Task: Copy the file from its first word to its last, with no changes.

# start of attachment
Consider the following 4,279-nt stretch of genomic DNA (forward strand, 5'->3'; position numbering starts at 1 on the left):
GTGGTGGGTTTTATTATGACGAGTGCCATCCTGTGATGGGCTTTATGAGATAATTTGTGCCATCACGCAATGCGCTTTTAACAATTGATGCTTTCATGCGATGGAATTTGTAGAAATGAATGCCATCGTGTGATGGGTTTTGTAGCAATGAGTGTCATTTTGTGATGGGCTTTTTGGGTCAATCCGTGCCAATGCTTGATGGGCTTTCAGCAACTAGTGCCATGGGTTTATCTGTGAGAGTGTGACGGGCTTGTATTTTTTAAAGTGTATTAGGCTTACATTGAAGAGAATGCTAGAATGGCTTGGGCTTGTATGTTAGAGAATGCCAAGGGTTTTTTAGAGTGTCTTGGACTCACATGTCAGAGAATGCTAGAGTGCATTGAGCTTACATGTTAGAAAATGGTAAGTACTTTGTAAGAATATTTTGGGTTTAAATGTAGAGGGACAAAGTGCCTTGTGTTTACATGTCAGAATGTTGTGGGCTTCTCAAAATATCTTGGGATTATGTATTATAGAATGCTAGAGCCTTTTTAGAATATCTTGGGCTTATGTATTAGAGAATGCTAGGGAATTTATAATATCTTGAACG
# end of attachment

Consider the following 4,279-nt stretch of genomic DNA (forward strand, 5'->3'; position numbering starts at 1 on the left):
GTGGTGGGTTTTATTATGACGAGTGCCATCCTGTGATGGGCTTTATGAGATAATTTGTGCCATCACGCAATGCGCTTTTAACAATTGATGCTTTCATGCGATGGAATTTGTAGAAATGAATGCCATCGTGTGATGGGTTTTGTAGCAATGAGTGTCATTTTGTGATGGGCTTTTTGGGTCAATCCGTGCCAATGCTTGATGGGCTTTCAGCAACTAGTGCCATGGGTTTATCTGTGAGAGTGTGACGGGCTTGTATTTTTTAAAGTGTATTAGGCTTACATTGAAGAGAATGCTAGAATGGCTTGGGCTTGTATGTTAGAGAATGCCAAGGGTTTTTTAGAGTGTCTTGGACTCACATGTCAGAGAATGCTAGAGTGCATTGAGCTTACATGTTAGAAAATGGTAAGTACTTTGTAAGAATATTTTGGGTTTAAATGTAGAGGGACAAAGTGCCTTGTGTTTACATGTCAGAATGTTGTGGGCTTCTCAAAATATCTTGGGATTATGTATTATAGAATGCTAGAGCCTTTTTAGAATATCTTGGGCTTATGTATTAGAGAATGCTAGGGAATTTATAATATCTTGAACG